So I’m clearly doing well here… after all, I’ve already broken serve and recouped from him winning the die roll, which I expected to be a very critical factor on the entire outcome of the match. I’m up 2-1, and just need to have it work out once out of two games. But I’m not foolish enough to do a victory dance, because this is still not exactly what one might consider “favorable” even if I’ve picked up some margin by going balls-to-the-wall aggressive just like Mama (well, Seth Burn actually) taught me.

I even get to start the fourth game with Forest, Scout… opening up the chance for a critical failure on Jeroen’s part, because if I am ever able to get a Scout to live, things get a lot less pleasant for him… after all, instant-speed Karoos counter land destruction spells admirably, and end-of-turn Karoos dodge sorcery-speed LD just fine too. Unfortunately, Jeroen has the answer… and it’s Blaze, making me wish that I were on the play just that much harder, as I might have actually gotten a use out of him then, just like last game. I follow up on turn 2 with a Plains and Sakura-Tribe Elder, and we play the game of LD versus Fetch. I have nothing to accelerate to after Jeroen casts Stone Rain on my Plains, which saddens me… after all, he’s only got four three-mana LD spells, and the third turn is another place where his draw can stumble by not drawing exactly perfectly… he needs to have an accelerant on turn 2 for any four-mana LD spell, and now that he’s boarded out the Hearts, he has to have the right mana on turn 2 to cast Into the North, or have an actual literal Stone Rain in hand if he wants to destroy a land on the third turn. So it seems like his strategy is a perfect foil, but it is still something that is disrupted by turbulence in its flow, and it’s only at its most effective when the LD comes fast right out of the hose.

With nothing to accelerate to for turn 3, it’s Sakura-Tribe Elder beatdown time. I play another Forest and get my one point in, then follow up with Scout #2. This sees Jeroen playing Martyr of Ashes and popping it for one, revealing Wreak Havoc; I fetch myself out a Plains and consider myself lucky to have to make him blow one of his four sweepers just to kill a Scout. I have no play with that three mana, and my fourth land comes into play tapped, so I drop a Chancery with no other play. Cleverly, Jeroen hits it with Stone Rain… after all, he still hasn’t gotten to four mana yet, I assume he revealed the Wreak and used Stone Rain first because he expected to draw the fourth and spend the more expensive card as his first LD. And here I’d gotten all excited that he didn’t have a fourth land, because I was going to untap and drop Meloku. Instead, I just play a second Chancery, bouncing a second land instead of re-playing the bounced Plains, because I need to get to four (thus have the bounceland help out) instead of re-playing “just” land #3. Jeroen follows this up with Frostling, still lacking the fourth mana needed for the Wreak Havoc on my Chancery.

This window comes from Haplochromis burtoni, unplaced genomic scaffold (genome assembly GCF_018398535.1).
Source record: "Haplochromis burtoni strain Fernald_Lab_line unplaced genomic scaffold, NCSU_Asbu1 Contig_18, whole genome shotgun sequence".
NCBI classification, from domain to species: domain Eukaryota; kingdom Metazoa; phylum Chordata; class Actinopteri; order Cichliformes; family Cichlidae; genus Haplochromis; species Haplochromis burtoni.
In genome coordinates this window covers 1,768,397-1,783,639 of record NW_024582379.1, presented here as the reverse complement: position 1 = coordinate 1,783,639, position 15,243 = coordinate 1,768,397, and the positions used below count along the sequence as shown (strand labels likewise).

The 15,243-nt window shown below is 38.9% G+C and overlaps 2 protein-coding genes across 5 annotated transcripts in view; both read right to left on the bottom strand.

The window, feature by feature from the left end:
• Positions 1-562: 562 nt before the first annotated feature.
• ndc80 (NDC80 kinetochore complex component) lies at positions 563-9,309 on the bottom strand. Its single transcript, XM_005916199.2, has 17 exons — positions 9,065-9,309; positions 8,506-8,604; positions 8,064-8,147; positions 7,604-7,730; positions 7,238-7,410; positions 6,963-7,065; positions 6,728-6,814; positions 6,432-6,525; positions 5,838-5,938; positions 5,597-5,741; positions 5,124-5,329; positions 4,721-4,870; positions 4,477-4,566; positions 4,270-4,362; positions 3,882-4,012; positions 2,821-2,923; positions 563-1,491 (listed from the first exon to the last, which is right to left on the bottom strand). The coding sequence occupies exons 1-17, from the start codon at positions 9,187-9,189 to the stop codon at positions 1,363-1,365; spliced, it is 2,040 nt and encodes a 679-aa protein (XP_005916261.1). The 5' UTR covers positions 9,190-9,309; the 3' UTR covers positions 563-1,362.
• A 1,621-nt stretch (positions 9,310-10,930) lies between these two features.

This opens the opportunity for things to go very right, as I re-play Forest #2 and use the four mana to cast Sachi, which is downright sexy because I’ve got Meloku in hand still. If I can just dodge a Stone Rain for another turn, I’ll actually be able to cast her, which is basically a win… Jeroen has to trade removal spells one-for-one with each flying token, or have enough time to get to use Yetis, or (even less likely, with him stuck on three mana) get a Dragon working. Since he can always, well, just Skred it, getting it with Sachi up means getting to make two tokens with the extra two mana, which is a wonderful thing… but if he misses a land-drop one more turn, he can’t Skred it alone – he needs for snow permanents to take out Meloku with Skred. Cleverly, Jeroen draws a fourth land, and it even comes into play untapped and thus contributes to seeing my Chancery go to the graveyard. I follow up with re-playing the Plains, giving me access to five mana, and drop a Stomphowler.

Jeroen has just a Frostling and a rather depleted hand, so his Martyr of Ashes is pretty good next turn. I’m about to lose some guys, and foolishly attack with both Sachi and the Stomphowler, missing Jeroen’s best play… block each with a 1/1, sacrifice Martyr of Ashes revealing two red cards, sacrifice Frostling to deal the fourth damage to the 4/4. Jeroen has two cards in hand, so it’s pretty likely that they’re both Red. (Especially with all the artifacts in the sideboard, and the fact that if Jeroen had Into the North, he would have cast it much earlier.) Fortunately, Jeroen misses it right back and takes an extra damage, and kills one less card with his Martyr of Ashes for two. Considering I was an idiot who just wanted to attack for one, I got pretty lucky… it worked, and I didn’t lose my double-Elf against an LD deck.